As a post-atheist, or whatever I am (I detect the need for some terminology), I am not inclined to trust to the afterlife to provide an experience of heaven for humanity; rather I feel we must work to create heaven on Earth. Or, as the camper's motto puts it, to leave the world better than we found it.
The problem is that the Modern world so relentlessly exterminates any conception of alternatives that we find our very imaginations invaded by the delusion of an endless present whose only positive development will be technology, e.g., the simplistic optimism of Star Trek or the noir optimism of Bladerunner. The more we take a hard look at the state of the world the more the relentless Modern myth is replaced by a relentlessly grim fear that our future will be dystopian--totalitarianism, corruption, plagues, ecological devastation, ignorance, religous wars, and technological incompetence--if not outright extinction. The unconscious sense that our future will be dystopian is part of why interest in reading science fiction is collapsing as readers turn to fantasy and other forms of escape.
Reading about the ancient Greeks, I notice one crucial ingredient in their success is a sense of what the future could be, based on generally agreed upon shared values and a shared ideal of what all people should strive to be, of arete. A central motivator for such a drive for excellence is contempt for the default human condition, a belief that we are obliged to strive to become better than we are if we are to be even crudely civilized. Without this vital ingredient the Greeks could never have advanced in so many different ways in such a short time.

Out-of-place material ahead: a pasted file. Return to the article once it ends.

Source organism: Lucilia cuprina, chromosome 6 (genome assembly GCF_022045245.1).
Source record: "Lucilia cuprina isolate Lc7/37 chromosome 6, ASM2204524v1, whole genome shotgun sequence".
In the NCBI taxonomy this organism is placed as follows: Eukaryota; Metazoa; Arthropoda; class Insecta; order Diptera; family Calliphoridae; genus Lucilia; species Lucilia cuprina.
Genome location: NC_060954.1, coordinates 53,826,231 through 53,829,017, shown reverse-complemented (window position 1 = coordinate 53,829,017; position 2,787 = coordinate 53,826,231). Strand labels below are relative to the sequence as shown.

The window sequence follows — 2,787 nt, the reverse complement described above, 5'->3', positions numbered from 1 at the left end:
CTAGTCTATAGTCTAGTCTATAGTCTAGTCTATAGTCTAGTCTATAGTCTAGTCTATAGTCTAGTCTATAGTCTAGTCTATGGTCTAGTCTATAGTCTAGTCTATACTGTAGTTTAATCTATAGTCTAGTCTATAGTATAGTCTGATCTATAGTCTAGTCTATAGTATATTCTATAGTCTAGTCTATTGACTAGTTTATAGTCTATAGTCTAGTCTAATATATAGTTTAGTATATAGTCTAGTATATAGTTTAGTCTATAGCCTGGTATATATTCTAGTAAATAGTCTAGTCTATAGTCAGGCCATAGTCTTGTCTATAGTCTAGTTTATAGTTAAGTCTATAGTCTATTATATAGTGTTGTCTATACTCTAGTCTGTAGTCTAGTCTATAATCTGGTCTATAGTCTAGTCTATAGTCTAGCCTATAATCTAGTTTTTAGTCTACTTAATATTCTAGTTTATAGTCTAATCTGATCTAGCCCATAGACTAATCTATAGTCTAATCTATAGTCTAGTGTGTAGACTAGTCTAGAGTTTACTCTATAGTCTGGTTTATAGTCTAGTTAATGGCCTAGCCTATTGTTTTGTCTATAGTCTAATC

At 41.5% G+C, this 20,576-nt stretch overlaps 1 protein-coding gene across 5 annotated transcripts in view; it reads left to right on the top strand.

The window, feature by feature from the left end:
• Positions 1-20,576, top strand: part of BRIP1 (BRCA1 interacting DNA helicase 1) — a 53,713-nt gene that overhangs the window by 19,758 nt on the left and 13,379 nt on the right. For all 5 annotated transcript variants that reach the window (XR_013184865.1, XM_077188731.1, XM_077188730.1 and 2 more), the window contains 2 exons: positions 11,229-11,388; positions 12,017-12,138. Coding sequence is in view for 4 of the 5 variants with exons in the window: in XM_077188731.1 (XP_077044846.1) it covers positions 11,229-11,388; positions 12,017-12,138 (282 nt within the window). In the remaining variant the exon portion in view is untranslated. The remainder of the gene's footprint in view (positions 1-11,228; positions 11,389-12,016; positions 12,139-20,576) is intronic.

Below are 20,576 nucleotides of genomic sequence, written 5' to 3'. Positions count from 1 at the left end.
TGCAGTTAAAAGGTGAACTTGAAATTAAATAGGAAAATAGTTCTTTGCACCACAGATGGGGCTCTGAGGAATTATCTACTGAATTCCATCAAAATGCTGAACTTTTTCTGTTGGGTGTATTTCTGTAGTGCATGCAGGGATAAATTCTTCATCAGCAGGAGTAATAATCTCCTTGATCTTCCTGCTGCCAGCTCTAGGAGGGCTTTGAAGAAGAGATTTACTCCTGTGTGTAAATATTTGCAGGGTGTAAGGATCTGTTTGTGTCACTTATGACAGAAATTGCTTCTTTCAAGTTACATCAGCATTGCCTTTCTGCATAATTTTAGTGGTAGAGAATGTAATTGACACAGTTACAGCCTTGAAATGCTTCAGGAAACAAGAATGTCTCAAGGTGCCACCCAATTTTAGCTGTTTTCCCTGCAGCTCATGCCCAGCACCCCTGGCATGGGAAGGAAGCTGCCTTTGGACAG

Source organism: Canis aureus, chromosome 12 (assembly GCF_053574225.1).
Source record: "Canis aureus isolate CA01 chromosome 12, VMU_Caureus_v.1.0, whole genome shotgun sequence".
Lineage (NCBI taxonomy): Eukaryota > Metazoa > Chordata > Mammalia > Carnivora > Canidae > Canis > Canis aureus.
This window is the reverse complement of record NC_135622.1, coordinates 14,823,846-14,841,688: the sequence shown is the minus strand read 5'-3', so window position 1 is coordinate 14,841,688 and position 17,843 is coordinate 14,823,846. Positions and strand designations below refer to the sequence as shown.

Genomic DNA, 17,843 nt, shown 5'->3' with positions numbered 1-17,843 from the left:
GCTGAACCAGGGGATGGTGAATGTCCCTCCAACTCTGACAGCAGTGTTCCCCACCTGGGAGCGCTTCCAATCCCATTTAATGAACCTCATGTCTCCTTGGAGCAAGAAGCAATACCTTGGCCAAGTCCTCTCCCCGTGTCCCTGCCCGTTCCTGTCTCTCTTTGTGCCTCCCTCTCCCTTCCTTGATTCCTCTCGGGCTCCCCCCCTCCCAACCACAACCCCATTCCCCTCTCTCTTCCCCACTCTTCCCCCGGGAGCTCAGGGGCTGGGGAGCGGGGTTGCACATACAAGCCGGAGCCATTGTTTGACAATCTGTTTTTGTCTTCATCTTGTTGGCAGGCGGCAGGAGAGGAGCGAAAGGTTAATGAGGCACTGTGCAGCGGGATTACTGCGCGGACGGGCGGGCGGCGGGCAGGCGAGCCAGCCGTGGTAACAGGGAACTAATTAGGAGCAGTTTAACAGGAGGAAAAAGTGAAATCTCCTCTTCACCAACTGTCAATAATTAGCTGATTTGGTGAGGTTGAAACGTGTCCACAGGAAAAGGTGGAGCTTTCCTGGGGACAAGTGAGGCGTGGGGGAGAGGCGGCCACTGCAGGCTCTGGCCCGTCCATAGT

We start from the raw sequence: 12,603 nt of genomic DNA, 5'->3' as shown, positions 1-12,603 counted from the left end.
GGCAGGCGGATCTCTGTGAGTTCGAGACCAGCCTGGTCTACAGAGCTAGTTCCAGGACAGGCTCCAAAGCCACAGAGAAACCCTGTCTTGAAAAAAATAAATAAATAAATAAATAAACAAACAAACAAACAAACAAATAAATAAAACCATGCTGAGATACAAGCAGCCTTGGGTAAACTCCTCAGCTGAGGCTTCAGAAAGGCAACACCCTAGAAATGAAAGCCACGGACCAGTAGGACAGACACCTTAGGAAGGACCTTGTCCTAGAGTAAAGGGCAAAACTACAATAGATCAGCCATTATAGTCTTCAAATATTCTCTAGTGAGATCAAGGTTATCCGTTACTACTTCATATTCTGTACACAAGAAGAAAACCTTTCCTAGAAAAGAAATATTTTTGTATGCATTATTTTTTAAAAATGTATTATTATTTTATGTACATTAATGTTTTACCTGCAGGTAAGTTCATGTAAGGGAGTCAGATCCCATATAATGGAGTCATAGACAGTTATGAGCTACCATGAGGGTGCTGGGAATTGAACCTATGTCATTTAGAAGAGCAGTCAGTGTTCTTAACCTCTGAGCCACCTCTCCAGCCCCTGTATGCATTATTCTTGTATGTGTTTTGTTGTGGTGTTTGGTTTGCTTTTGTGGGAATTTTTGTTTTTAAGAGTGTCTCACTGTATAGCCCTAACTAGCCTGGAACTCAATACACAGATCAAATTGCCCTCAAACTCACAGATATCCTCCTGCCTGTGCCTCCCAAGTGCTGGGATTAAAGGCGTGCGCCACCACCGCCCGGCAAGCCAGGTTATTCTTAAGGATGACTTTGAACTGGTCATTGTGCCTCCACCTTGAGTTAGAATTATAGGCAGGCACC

Maybe we need to spend some time taking a long hard look at how things are and coming up with a clear idea of how we would prefer things to be. For example, maybe we want in a world in which there are some fisheries left. Maybe we want some forests so we don't have to live on a desert planet. Maybe we want people educated enough to tell when political candidates are lying about their positions. How about a world in which it's easier to find true friends? I would certainly prefer not to financially support torture. What if vote-tampering consistuted treason? How about making a world with so little pollution that mother's milk isn't laced with poisons?
Such an exercise could be fun or it could be daunting depending on how we approach it, but let's face it: each of us has to make this list. If we cannot even imagine what a good world would be like, then of course we will despair for our future. Give yourself a timeframe, say thirty days, to try to figure out what the most important issues are facing humanity, what things you most want to see improved. Do some research on the Internet and elsewhere to get your facts straight on each issue so you can propose something useful, if brief.
Let's put this another way. Aren't you sick of all those compromised political-party platforms drafted by committees, which you know the parties will never institute anyway even if they were good ideas? Wouldn't you like to see at least once in your life a platform that reflected your values and priorities? Well you can: write it yourself. That alone would take political discussion in this country a huge step forward by making possible concrete discussion of specific problems and possible solutions. Rather than political discussions consisting mainly of identifying sides and throwing stones, we could begin focusing on looking for ways to improve our personal political platforms. When we talk politics, we could be searching for who has come up with better ideas than we have on the things that matter to us, so afterward we can amend our lists with the improvements and note who we learned them from.
Imagine: productive political discussions, in which we compare our personal ideas about what a little bit of heaven on Earth would be like.